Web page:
If your child is a year or two away from starting college, you would avoid losing principal by putting your money in conservative places like savings, money markets or CDs, or rolling the monies to another 529 plan that offers “no-risk” investment options, like Utah’s highly regarded Utah Educational Savings Plan.
However, if your child has at least three years before starting college, consider rolling monies in a 529 savings plan. Conveniently, there are often “target date funds” available that allocate portfolios based on the number of years remaining until college, which takes much of the stress out of having to adjust the asset allocation (and risk) of these accounts as your children approach college.
If you paid less than the current payout of $117.82
If you bought GET units below $117.82 — that is, if you brought them before 2010 — your options depend largely on when your child will start college. Just remember, if you take a withdrawal that isn’t for qualified college costs, any gains will be taxable. You will want to roll the money into a 529 plan to avoid owing tax and a 10% IRS penalty.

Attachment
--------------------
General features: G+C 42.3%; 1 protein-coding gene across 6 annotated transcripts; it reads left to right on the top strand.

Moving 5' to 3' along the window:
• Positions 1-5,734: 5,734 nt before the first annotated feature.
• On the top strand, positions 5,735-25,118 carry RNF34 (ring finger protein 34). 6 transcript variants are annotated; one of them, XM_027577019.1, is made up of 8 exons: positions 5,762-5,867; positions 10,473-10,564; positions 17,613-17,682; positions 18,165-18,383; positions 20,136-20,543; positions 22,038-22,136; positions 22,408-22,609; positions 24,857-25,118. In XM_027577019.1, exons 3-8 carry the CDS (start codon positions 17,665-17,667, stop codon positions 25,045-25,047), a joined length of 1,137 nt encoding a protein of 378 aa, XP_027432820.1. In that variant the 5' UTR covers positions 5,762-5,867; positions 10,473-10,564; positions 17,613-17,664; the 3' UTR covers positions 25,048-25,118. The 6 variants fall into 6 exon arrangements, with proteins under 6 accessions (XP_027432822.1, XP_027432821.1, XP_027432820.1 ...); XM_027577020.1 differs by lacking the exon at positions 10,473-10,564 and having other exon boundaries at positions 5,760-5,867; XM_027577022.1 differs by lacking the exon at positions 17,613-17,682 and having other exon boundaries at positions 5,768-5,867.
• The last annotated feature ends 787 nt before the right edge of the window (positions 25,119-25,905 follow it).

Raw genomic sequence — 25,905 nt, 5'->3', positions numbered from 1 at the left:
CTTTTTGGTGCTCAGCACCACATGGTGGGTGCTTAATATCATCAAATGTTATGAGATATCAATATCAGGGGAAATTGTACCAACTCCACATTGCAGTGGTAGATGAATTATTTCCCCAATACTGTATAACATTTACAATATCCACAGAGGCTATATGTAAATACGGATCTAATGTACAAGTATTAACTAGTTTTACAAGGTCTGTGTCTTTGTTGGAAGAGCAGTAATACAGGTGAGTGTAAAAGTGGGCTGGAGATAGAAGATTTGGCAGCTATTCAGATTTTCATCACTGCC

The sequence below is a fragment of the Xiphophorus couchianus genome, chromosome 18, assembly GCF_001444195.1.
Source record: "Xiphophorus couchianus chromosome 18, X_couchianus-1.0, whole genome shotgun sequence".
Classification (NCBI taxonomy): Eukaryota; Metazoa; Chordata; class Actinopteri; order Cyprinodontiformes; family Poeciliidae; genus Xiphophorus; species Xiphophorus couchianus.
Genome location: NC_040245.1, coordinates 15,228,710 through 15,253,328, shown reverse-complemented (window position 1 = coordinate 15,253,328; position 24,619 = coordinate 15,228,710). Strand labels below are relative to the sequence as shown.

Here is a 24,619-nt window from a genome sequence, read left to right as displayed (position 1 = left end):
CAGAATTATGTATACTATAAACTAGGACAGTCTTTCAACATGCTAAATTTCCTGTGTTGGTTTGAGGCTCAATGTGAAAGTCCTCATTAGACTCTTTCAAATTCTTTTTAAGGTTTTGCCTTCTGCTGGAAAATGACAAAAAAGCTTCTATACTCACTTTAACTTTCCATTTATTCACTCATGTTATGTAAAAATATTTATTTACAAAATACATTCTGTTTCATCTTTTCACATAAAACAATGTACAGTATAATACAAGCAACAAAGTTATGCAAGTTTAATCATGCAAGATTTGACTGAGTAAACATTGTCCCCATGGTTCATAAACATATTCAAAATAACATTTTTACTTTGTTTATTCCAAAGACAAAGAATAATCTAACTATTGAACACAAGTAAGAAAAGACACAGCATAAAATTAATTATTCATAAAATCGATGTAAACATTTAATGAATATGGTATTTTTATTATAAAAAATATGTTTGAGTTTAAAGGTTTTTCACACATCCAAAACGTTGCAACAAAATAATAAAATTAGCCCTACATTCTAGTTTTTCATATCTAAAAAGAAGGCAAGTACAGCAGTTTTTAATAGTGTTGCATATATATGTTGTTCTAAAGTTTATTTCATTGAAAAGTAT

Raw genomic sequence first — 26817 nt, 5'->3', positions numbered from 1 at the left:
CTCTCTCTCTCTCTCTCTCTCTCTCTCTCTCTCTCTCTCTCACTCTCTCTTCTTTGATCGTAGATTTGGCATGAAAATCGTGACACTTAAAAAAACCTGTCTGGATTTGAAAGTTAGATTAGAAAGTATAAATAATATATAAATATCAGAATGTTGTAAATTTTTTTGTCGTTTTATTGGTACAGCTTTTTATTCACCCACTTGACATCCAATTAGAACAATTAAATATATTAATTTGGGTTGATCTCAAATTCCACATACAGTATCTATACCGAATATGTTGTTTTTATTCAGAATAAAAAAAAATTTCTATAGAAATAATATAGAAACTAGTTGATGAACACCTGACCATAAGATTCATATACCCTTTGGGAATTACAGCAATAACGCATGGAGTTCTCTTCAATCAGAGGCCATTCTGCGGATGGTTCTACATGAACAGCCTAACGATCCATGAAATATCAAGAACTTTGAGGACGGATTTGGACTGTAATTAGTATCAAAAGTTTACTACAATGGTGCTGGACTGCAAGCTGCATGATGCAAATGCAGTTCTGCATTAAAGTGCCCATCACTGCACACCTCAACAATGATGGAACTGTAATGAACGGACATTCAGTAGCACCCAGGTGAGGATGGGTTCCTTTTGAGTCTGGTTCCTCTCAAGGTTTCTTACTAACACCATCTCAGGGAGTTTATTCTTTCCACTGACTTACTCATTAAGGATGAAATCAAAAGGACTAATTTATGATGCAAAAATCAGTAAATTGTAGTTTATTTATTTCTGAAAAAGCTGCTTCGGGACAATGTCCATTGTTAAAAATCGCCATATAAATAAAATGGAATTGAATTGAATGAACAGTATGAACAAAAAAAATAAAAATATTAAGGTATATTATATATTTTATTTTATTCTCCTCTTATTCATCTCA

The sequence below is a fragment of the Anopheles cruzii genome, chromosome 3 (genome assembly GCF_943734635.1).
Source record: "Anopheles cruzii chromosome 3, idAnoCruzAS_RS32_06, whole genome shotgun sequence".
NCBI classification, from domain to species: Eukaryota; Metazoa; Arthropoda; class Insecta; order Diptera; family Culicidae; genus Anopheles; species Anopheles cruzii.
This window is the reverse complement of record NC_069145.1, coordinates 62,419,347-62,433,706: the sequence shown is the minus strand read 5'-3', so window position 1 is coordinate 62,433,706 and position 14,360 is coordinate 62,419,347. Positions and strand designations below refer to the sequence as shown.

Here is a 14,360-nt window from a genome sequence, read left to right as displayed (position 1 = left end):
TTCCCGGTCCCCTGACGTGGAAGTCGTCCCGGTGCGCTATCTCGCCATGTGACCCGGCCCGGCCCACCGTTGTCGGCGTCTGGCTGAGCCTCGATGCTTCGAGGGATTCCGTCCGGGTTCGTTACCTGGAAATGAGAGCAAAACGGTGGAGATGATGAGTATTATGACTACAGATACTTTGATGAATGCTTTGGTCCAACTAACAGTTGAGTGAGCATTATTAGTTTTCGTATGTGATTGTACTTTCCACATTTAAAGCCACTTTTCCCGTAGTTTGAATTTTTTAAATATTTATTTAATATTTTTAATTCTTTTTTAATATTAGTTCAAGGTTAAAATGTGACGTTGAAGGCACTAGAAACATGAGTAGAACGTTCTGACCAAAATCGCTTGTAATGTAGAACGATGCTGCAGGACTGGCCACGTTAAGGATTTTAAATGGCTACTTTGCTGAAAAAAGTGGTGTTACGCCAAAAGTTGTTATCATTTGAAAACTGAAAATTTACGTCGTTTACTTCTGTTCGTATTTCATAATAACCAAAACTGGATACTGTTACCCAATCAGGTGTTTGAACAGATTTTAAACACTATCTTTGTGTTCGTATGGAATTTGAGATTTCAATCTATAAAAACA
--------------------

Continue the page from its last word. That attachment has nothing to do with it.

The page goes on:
If your child is only a year or two away from starting college, it might be best to keep the money where it is. True, you are guaranteed no gain for the next two years, but at least you won’t lose money. If you take a withdrawal (to move it to savings), you will owe tax and penalty on the gain. You can avoid tax and penalty by rolling it over to a 529 savings plan instead where you will also have a potential for earning some investment return. However, by rolling it over to a 529 plan, you are exchanging the safety of not losing principal with a potential investment return. With such a short time horizon, you might opt for safety over a small potential return.
If your child has three or more years to go before starting college, it might make sense to roll the money into another 529 plan, where it has potential to grow.